Sometime ago, I turned off blog comments on the NPT Blog for awhile, because I was sick and tired of scanning through all the comment spam.
Here is an example of a typical comment that was being posted to the NPT Blog.
Watts Murphy, Roisin Genocide Organ Dandy Warhols Blood Has Been Shed Stapp, Scott Fall Silent Siouxsie & the Banshees Eyes All That Remains Hendrix, Jimi Shock Skrape Tanita Tikaram New Metal Generation Hell Is For Heroes Strange Land Waits, Tom D…
Duh – as if that doesn't LOOK like spam.
But some blog comment spammers are smarter and more devious. They'll post word combinations that result in coherent sentences. On occasion you'll even find complete paragraphs that make sense. Smarter still, is that the comment spammers seem to acknowledge you, your blog and sometimes even a recent post.
Here's an example of just such a comment that I found on a fishing site – no really, a FISHING site, not a PHISHING site. 🙂 :
Jim said… Hey, you have a great blog here! I'm definitely going to bookmark you!
I have a Bass Fishing site/blog. It pretty much covers Bass Fishing related stuff. Come and check it out if you get time 🙂
Don't be fooled. This is comment spam, pure and simple. When I searched Google for “Hey, you have a great blog here!” there were 183,000 results. Scan the results and you'll find entries where the comment spammer forgot to replace the keywords, as follows:
Hey, you have a great blog here! I'm definitely going to bookmark you!
I have a ##KEYWORD## site/blog. It pretty much covers ##KEYWORD## related stuff. Come and check it out if you get time 🙂
Barring those who forget to replace their keywords, moderating these longer blog comments is slightly more challenging than the one-two click that wipes out a hundred or more 1, 2 and 3-word comment spams posted by pharmaceutical, gaming and porn affiliates.
However, if you want to stop comment spammers from wasting your time, you need to put a few more defenses in place. First of all…
…you should set up moderation parameters for your blog.
In WordPress, select “Options“, then “Discussion“. Scroll down a bit and you'll see “Before a Comment Appears” as shown in the graphic below.
Check the boxes marked “An administrator must approve the comment (regardless of any matches below)” and “Comment author must fill out name and e-mail.
This won't stop the comment spammers, but at least the comments won't show up in the public area of your site – not unless you approve them.
Another workaround is called the ‘Comment Blacklist'.
The ‘comment blacklist' is a list of words that you want completely blacklisted from your blog.
The WordPress blog interface warns that you should “Be very careful what you add here, because if a comment matches something here it will be completely nuked and there will be no notification. Remember that partial words can match, so if there is any chance something here might match it would be better to put it in the moderation box above.”
Before I built a list of words to blacklist, I was receiving about 100 comment spams a day.
Now the spam is down to a trickle of one every few days.
Here is a list of 102 words I've blacklisted. This list isn't all encompassing – I left out the 4-letter varieties for the purpose of this post.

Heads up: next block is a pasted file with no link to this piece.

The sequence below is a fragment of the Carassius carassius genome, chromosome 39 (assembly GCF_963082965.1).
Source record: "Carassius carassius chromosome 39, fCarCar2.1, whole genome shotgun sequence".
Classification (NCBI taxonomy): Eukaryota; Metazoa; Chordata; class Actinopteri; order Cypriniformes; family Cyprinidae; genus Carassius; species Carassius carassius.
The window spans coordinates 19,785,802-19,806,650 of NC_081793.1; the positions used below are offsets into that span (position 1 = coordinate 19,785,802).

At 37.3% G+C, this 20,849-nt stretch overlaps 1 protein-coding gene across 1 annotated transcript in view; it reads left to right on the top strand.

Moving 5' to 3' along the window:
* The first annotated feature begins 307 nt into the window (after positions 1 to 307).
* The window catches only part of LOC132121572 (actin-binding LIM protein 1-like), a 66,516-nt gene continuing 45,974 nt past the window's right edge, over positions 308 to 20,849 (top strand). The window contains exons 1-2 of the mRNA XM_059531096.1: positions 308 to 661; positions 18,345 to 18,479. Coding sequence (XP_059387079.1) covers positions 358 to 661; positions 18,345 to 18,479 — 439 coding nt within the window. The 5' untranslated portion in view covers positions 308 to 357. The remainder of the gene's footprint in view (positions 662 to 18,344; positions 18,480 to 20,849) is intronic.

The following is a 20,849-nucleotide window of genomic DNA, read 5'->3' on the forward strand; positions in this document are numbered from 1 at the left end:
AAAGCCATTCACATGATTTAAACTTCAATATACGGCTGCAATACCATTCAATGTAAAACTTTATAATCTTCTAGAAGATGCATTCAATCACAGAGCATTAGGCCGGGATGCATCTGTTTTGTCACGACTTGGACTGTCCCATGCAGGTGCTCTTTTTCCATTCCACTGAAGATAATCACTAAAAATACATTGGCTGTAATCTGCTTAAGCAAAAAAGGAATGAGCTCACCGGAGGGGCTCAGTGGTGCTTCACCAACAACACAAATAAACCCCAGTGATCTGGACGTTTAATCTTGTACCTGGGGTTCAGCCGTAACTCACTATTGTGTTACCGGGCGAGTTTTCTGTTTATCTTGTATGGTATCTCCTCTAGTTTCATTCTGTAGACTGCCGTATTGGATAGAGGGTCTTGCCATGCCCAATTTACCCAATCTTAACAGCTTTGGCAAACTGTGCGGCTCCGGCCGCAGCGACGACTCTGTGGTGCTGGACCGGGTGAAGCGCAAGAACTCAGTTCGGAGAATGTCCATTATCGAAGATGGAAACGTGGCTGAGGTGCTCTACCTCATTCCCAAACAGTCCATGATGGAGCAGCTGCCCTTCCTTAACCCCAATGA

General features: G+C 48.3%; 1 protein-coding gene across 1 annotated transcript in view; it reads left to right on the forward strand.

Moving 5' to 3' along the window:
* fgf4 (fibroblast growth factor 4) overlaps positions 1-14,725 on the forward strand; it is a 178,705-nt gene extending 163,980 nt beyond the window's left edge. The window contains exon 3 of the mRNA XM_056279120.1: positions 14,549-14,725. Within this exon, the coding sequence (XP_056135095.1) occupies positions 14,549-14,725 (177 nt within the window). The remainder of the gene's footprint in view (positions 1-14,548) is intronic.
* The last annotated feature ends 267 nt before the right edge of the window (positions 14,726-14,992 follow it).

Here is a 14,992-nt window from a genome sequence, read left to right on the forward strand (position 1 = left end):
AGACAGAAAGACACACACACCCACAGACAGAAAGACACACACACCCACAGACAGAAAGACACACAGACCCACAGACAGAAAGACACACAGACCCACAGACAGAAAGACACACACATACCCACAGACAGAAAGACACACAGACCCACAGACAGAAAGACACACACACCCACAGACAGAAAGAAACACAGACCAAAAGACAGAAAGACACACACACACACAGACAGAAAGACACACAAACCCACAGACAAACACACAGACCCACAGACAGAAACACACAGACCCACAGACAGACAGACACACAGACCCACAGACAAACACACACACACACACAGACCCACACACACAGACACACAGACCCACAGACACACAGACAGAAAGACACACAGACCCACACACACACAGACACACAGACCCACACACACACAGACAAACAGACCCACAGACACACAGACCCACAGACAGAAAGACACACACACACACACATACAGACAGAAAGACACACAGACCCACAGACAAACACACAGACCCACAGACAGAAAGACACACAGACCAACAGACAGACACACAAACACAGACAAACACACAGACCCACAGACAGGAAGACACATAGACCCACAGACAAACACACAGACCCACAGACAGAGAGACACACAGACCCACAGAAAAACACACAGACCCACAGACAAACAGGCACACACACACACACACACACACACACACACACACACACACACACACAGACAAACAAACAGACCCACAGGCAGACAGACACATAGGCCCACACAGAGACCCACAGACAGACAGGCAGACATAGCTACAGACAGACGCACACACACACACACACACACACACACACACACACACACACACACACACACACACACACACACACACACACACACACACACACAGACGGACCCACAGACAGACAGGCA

-online, 4u, adipex, advicer, ambien, baccarrat, black jack, blackjack, bllogspot, booker, byob, carisoprodol, car-rental-e-site, car-rentals-e-site, cash advance, casino, casinos, celebrex, chatroom, cialis, closet organizer, craps, credit-report-4u, cwas, cyclen, cyclobenzaprine, dating-e-site, day-trading, debt-consolidation-consultant, discreetordering, drug, dutyfree, duty-free, equityloans, fioricet, flowers-leading-site, freenet, freenet-shopping, gambling, health-insurancedeals-4u, holdem, holdempoker, holdemsoftware, holdemtexasturbowilson, homeequityloans, homefinance, hotel-dealse-site, hotele-site, hotelse-site, hydrocodone, incest, insurancedeals-4u, insurance-quotesdeals-4u, ionamin, ionamin, jrcreations, levitra, loan, macinstruct, meridia, mortgage-4-u, mortgagequotes, online-gambling, onlinegambling-4u, ottawavalleyag, ownsthis, palm-texas-holdem-game, paxil, penis, pharmacy, phentermine, poker, poker-chip, poze, propecia, renova, rental-car-e-site, retin-a, retirement planning, roulette , shemale, shoes, slot, slot-machine, soma, sonata, taboo, teen, texas-holdem, thorcarlson, top-e-site, top-site, tramadol, trim-spa, ultram, valeofglamorganconservatives, viagra, vicodin, vioxx, xanax, xenical, zolus
The downside to this is that if I were to write an article about promoting pharmaceutial products about which readers posted related comments and included any of the spam words above, those visitors with VALID comments would be wasting their time.
Their comments would be immediately and forever deleted.
So, creating an all-ecompassing blacklist is a trade-off, to be sure. Doing so preserves the blog owner's time but risks wasting their valued readers' time.
In that case, a blogger might consider removing a blacklisted word for a short period of time if they wrote an entry on a particular topic and expected comments to include that word.
Another option is Akismet plugin that WordPress comes with ready to be activated.
Akismet checks your comments against the Akismet web service to see if they look like spam or not and throws all those that do in a separate pile. You can then review the spam it catches under “Manage” and it automatically deletes old spam after 15 days.
To use this service you will need a WordPress.com API key.
Although it may be tempting to show interest in your blog by displaying large numbers of comments, you really should get rid of this crap – unless of course you WANT to send your visitors away to the comment spammer's site.
Hmmm… I didn't think so. 🙂
Cheers ~ Ros